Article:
Language Compatibility

The SDK will be tested at a minimum Go Programming Language version of 1.16, and use available language features and standard library packages accordingly. To maintain a broad compatibility, the Go SDK will not require the latest major version of Go. We expect to follow the 2nd newest supported release of the language, with a possible exception when Go 1.18 is released, in order to begin experimenting with Go Generics in the SDK. Release notes will call out when the minimum version of the language changes.

Package Compatibility

The primary user packages will avoid changing in backwards incompatible ways for core features. This is to be inline with Go’s notion of the import compatibility rule.

If an old package and a new package have the same import path, the new package must be backwards compatible with the old package.

Exceptions to this policy are around newer, experimental, or in development features and are subject to change. Such features will have a doc comment noting the experimental status. Major changes will be mentioned in the release notes. For example, using beam.WindowInto with Triggers is currently experimental and may have the API changed in a future release.

Primary user packages include:

  • The main beam package github.com/apache/beam/sdks/v2/go/pkg/beam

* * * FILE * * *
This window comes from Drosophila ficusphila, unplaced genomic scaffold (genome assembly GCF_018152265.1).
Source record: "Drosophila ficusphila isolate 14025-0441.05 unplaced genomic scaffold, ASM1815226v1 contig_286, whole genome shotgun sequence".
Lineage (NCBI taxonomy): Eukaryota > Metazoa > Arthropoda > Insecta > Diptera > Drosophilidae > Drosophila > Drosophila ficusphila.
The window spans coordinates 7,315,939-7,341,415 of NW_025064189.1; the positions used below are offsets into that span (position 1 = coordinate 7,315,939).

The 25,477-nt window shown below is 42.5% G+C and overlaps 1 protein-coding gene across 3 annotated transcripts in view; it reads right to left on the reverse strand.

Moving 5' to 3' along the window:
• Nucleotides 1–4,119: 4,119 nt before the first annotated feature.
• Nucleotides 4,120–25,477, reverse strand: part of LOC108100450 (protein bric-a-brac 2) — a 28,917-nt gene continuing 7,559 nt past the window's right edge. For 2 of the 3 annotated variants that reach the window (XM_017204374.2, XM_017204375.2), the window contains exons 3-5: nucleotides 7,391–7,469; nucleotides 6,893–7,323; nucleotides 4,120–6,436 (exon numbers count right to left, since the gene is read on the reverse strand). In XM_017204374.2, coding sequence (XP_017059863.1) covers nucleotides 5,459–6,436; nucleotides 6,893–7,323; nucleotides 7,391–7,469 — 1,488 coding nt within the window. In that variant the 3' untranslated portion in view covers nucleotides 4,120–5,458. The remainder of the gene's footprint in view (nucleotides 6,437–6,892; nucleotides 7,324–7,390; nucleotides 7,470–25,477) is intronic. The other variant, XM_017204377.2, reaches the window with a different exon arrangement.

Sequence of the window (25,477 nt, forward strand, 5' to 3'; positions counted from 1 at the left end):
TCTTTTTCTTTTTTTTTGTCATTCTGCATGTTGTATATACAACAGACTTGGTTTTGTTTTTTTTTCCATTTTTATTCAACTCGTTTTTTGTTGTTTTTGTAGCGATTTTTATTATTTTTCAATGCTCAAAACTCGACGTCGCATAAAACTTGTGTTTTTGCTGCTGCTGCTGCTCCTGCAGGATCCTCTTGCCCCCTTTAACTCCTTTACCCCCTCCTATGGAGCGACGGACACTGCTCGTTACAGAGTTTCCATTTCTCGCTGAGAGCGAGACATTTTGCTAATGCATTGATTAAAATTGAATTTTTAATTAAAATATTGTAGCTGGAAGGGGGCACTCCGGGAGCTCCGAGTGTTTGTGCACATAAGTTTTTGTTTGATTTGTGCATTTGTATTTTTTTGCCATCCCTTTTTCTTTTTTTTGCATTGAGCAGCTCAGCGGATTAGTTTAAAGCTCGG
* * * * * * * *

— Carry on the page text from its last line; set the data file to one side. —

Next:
• Sub packages under .../transforms, .../io, .../runners, and .../testing.

Generally, packages in the module other than the primary user packages are for framework use and are at risk of changing.

Known Issues

Batteries not included.

  • Current native transforms are undertested
  • IOs may not be written to scale
  • Go Direct Runner is incomplete and is not portable, prefer using the Python Portable runner, or Flink
    • Doesn’t support side input windowing. BEAM-13075
    • Doesn’t serialize data, making it unlikely to catch coder issues BEAM-6372
    • Can use other general improvements, and become portable BEAM-11076
  • Current Trigger API is under iteration and subject to change BEAM-3304
    • API has a possible breaking change between 2.33.0 and 2.34.0, and may change again
  • Support of the SDK on services, like Google Cloud Dataflow, remains at the service owner’s discretion
  • Need something?

Fixed in 2.34.0

  • top.SmallestPerKey was broken BEAM-12946
  • beam.TryCrossLanguage API didn’t match non-Try version BEAM-9918
    • This is a breaking change if one was calling beam.TryCrossLanguage

Fixed in 2.35.0

  • Non-global window side inputs don’t match (correctness bug) BEAM-11087
    • Until 2.35.0 it’s not recommended to use side inputs that are not using the global window.
  • DoFns using side inputs accumulate memory over bundles, causing out of memory issues BEAM-13130


The SDK roadmap has been updated. Ongoing focus is to bolster streaming focused features, improve existing connectors, and make connectors easier to implement.

In the nearer term this comes in the form of improvements to side inputs, and providing wrappers and improving ease-of-use for cross language transforms from Java.


We hope you find the SDK useful, and it’s still early days. If you make something with the Go SDK, consider sharing it with us. And remember, contributions are always welcome.